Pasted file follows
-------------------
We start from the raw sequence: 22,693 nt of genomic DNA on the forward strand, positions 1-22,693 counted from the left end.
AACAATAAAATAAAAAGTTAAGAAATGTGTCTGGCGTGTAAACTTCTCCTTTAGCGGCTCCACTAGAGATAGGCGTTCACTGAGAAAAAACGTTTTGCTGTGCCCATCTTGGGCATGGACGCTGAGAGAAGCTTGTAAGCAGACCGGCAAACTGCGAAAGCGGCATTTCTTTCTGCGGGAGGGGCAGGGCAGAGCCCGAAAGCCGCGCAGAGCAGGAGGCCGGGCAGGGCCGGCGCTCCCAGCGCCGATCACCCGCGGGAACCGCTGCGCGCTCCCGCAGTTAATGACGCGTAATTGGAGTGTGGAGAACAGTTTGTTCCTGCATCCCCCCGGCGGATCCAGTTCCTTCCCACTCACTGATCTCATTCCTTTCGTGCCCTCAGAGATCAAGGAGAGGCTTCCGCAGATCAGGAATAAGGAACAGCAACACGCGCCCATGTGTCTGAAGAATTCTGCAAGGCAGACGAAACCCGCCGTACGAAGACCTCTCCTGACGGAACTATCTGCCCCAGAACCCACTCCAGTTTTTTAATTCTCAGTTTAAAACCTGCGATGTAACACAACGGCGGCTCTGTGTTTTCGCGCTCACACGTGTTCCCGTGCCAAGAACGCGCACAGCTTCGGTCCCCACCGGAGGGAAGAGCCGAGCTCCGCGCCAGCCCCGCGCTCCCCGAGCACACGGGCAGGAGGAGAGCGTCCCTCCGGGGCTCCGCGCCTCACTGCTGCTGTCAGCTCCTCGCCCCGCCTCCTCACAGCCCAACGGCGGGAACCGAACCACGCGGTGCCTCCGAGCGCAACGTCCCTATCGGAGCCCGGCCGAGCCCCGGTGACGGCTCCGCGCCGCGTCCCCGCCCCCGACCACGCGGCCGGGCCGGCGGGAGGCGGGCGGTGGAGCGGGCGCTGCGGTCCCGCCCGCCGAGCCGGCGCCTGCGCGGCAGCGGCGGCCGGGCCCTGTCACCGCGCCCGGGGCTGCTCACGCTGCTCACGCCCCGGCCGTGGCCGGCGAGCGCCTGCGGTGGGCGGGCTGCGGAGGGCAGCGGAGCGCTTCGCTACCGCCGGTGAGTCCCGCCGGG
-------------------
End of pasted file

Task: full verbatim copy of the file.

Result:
We start from the raw sequence: 22,693 nt of genomic DNA on the forward strand, positions 1-22,693 counted from the left end.
AACAATAAAATAAAAAGTTAAGAAATGTGTCTGGCGTGTAAACTTCTCCTTTAGCGGCTCCACTAGAGATAGGCGTTCACTGAGAAAAAACGTTTTGCTGTGCCCATCTTGGGCATGGACGCTGAGAGAAGCTTGTAAGCAGACCGGCAAACTGCGAAAGCGGCATTTCTTTCTGCGGGAGGGGCAGGGCAGAGCCCGAAAGCCGCGCAGAGCAGGAGGCCGGGCAGGGCCGGCGCTCCCAGCGCCGATCACCCGCGGGAACCGCTGCGCGCTCCCGCAGTTAATGACGCGTAATTGGAGTGTGGAGAACAGTTTGTTCCTGCATCCCCCCGGCGGATCCAGTTCCTTCCCACTCACTGATCTCATTCCTTTCGTGCCCTCAGAGATCAAGGAGAGGCTTCCGCAGATCAGGAATAAGGAACAGCAACACGCGCCCATGTGTCTGAAGAATTCTGCAAGGCAGACGAAACCCGCCGTACGAAGACCTCTCCTGACGGAACTATCTGCCCCAGAACCCACTCCAGTTTTTTAATTCTCAGTTTAAAACCTGCGATGTAACACAACGGCGGCTCTGTGTTTTCGCGCTCACACGTGTTCCCGTGCCAAGAACGCGCACAGCTTCGGTCCCCACCGGAGGGAAGAGCCGAGCTCCGCGCCAGCCCCGCGCTCCCCGAGCACACGGGCAGGAGGAGAGCGTCCCTCCGGGGCTCCGCGCCTCACTGCTGCTGTCAGCTCCTCGCCCCGCCTCCTCACAGCCCAACGGCGGGAACCGAACCACGCGGTGCCTCCGAGCGCAACGTCCCTATCGGAGCCCGGCCGAGCCCCGGTGACGGCTCCGCGCCGCGTCCCCGCCCCCGACCACGCGGCCGGGCCGGCGGGAGGCGGGCGGTGGAGCGGGCGCTGCGGTCCCGCCCGCCGAGCCGGCGCCTGCGCGGCAGCGGCGGCCGGGCCCTGTCACCGCGCCCGGGGCTGCTCACGCTGCTCACGCCCCGGCCGTGGCCGGCGAGCGCCTGCGGTGGGCGGGCTGCGGAGGGCAGCGGAGCGCTTCGCTACCGCCGGTGAGTCCCGCCGGG